This core module on the MA Environmental Law and Justice critically evaluates perspectives on green criminology, and crimes against the environment (including animals). It considers contemporary perspectives on green offending, the regulation of environmental problems, and global perspectives on green crimes, green criminality and the effectiveness of justice systems in resolving environmental problems. It also adopts a critical approach to theoretical debates on animal rights, the legal personhood of animals, and the tension between the continued exploitation of natural resources and the prosecution of environmental crime. In this module you will also critically examine the link between environmental offending and mainstream crimes, including the link between violence towards animals and violence towards humans and the extent to which corporate environmental crime constitutes a ‘crime of the powerful’ or a corporate-state crime. The module will require you to critically examine theoretical concepts and practical considerations in environmental justice and consider how examining environmental harms inevitably results in a wider definition of green ‘crime’ than simply considering those activities defined as such by the criminal law. The module will also help you to develop knowledge and skills appropriate to working in the environmental justice sector with NGOs, local authorities and other policy and enforcement bodies.

    • Psychology and Offender Interventions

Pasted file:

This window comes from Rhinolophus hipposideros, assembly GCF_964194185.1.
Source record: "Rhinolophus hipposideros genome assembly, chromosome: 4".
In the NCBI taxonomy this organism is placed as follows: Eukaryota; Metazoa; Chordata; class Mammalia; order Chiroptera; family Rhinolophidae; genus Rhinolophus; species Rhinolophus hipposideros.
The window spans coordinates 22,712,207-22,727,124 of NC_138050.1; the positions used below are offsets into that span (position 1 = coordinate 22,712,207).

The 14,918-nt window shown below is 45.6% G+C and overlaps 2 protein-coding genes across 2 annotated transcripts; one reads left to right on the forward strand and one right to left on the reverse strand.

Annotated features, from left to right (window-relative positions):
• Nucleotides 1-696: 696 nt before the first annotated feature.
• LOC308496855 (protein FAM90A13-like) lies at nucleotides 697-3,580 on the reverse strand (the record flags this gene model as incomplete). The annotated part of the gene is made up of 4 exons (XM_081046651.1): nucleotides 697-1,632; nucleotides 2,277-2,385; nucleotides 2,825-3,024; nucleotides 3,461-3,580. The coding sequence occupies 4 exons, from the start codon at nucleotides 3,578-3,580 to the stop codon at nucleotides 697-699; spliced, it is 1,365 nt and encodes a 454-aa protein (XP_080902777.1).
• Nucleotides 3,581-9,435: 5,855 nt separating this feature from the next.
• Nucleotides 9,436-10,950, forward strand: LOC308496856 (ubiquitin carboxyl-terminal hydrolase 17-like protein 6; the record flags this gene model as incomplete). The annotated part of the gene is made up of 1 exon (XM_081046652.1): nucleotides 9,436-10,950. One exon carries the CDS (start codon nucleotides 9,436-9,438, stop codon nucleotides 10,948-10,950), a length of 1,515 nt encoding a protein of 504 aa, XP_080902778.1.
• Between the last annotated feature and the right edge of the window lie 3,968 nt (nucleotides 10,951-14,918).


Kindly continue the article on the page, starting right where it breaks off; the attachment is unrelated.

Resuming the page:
This module is core to the MSc. Criminology with Forensic Psychology programme and aims to develop your understanding of how psychology interacts with the criminal justice system. You will consider the psychological and psycho-social dimensions of crime and offending, and the psycho-judicial reactions to it. The module will require you to look at key contributions psychology makes to criminal justice and its related institutions – from delinquency interventions, ‘therapeutic jurisprudence’ and specialist courts, how we understand offenders’ experiences of prison, and specialist offender assessment tools and behavioural treatment programmes both within the community and in prison settings. Through an analysis of the relationship between decisions made at different stages of the criminal justice system, such as by the police, the courts, the parole board, and the implications of those decisions at subsequent stages in the legal process, you’ll be encouraged to reflect upon the application of psychology to the practice of criminal justice.

    • Forensic and Investigative Psychology

      This module aims to develop your understanding of fundamental psychological explanations of criminal behaviour, its aetiology, and its ramifications in determining criminal justice and penal responses and/or psychological treatment interventions. You will examine the synergies and connections between criminology and psychology (in particular forensic psychology), and look at how these disciplines feed into each other.

    • Psychological Interventions and Responses to Offending